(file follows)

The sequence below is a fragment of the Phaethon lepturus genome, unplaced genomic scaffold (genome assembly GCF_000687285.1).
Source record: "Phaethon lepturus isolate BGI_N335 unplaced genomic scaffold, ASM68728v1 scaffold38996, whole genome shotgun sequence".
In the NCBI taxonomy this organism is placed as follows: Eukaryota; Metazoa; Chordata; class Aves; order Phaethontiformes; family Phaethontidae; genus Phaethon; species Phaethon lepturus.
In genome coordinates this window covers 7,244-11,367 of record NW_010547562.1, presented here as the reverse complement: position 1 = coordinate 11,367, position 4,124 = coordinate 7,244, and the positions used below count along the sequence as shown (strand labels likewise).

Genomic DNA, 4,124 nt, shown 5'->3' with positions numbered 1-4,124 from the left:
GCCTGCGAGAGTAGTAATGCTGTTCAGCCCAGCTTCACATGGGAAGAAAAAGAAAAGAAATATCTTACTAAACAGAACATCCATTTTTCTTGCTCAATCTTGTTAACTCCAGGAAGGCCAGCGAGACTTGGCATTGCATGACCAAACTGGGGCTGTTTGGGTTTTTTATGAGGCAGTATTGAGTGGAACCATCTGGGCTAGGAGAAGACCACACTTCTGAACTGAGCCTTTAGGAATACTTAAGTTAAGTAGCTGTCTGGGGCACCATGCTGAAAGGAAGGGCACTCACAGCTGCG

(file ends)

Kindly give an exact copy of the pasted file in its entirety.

The sequence below is a fragment of the Phaethon lepturus genome, unplaced genomic scaffold (genome assembly GCF_000687285.1).
Source record: "Phaethon lepturus isolate BGI_N335 unplaced genomic scaffold, ASM68728v1 scaffold38996, whole genome shotgun sequence".
In the NCBI taxonomy this organism is placed as follows: Eukaryota; Metazoa; Chordata; class Aves; order Phaethontiformes; family Phaethontidae; genus Phaethon; species Phaethon lepturus.
In genome coordinates this window covers 7,244-11,367 of record NW_010547562.1, presented here as the reverse complement: position 1 = coordinate 11,367, position 4,124 = coordinate 7,244, and the positions used below count along the sequence as shown (strand labels likewise).

Genomic DNA, 4,124 nt, shown 5'->3' with positions numbered 1-4,124 from the left:
GCCTGCGAGAGTAGTAATGCTGTTCAGCCCAGCTTCACATGGGAAGAAAAAGAAAAGAAATATCTTACTAAACAGAACATCCATTTTTCTTGCTCAATCTTGTTAACTCCAGGAAGGCCAGCGAGACTTGGCATTGCATGACCAAACTGGGGCTGTTTGGGTTTTTTATGAGGCAGTATTGAGTGGAACCATCTGGGCTAGGAGAAGACCACACTTCTGAACTGAGCCTTTAGGAATACTTAAGTTAAGTAGCTGTCTGGGGCACCATGCTGAAAGGAAGGGCACTCACAGCTGCG